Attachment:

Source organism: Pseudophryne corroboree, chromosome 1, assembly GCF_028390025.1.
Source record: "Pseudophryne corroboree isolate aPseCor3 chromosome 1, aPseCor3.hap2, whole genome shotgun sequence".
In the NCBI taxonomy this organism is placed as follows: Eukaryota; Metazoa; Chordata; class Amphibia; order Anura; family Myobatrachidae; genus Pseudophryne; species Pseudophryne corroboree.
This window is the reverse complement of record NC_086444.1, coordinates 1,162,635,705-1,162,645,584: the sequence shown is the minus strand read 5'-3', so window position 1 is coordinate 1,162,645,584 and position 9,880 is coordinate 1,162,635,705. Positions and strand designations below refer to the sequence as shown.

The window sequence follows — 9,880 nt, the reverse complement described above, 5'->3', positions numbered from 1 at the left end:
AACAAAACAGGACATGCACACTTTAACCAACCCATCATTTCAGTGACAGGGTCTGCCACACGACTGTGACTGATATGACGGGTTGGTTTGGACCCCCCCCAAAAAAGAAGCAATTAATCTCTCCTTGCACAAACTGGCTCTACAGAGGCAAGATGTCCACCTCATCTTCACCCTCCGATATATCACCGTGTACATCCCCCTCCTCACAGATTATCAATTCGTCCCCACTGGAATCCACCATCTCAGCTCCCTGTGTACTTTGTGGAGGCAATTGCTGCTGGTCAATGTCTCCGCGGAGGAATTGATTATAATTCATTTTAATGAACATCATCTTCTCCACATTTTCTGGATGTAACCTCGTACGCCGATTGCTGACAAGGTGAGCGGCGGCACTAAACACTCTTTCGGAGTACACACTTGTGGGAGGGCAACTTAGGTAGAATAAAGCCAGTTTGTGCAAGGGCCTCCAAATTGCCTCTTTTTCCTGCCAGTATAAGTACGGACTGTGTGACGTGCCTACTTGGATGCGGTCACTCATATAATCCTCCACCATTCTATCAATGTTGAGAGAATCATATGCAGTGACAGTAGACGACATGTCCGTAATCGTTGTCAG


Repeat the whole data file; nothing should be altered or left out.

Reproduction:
Source organism: Pseudophryne corroboree, chromosome 1, assembly GCF_028390025.1.
Source record: "Pseudophryne corroboree isolate aPseCor3 chromosome 1, aPseCor3.hap2, whole genome shotgun sequence".
In the NCBI taxonomy this organism is placed as follows: Eukaryota; Metazoa; Chordata; class Amphibia; order Anura; family Myobatrachidae; genus Pseudophryne; species Pseudophryne corroboree.
This window is the reverse complement of record NC_086444.1, coordinates 1,162,635,705-1,162,645,584: the sequence shown is the minus strand read 5'-3', so window position 1 is coordinate 1,162,645,584 and position 9,880 is coordinate 1,162,635,705. Positions and strand designations below refer to the sequence as shown.

The window sequence follows — 9,880 nt, the reverse complement described above, 5'->3', positions numbered from 1 at the left end:
AACAAAACAGGACATGCACACTTTAACCAACCCATCATTTCAGTGACAGGGTCTGCCACACGACTGTGACTGATATGACGGGTTGGTTTGGACCCCCCCCAAAAAAGAAGCAATTAATCTCTCCTTGCACAAACTGGCTCTACAGAGGCAAGATGTCCACCTCATCTTCACCCTCCGATATATCACCGTGTACATCCCCCTCCTCACAGATTATCAATTCGTCCCCACTGGAATCCACCATCTCAGCTCCCTGTGTACTTTGTGGAGGCAATTGCTGCTGGTCAATGTCTCCGCGGAGGAATTGATTATAATTCATTTTAATGAACATCATCTTCTCCACATTTTCTGGATGTAACCTCGTACGCCGATTGCTGACAAGGTGAGCGGCGGCACTAAACACTCTTTCGGAGTACACACTTGTGGGAGGGCAACTTAGGTAGAATAAAGCCAGTTTGTGCAAGGGCCTCCAAATTGCCTCTTTTTCCTGCCAGTATAAGTACGGACTGTGTGACGTGCCTACTTGGATGCGGTCACTCATATAATCCTCCACCATTCTATCAATGTTGAGAGAATCATATGCAGTGACAGTAGACGACATGTCCGTAATCGTTGTCAG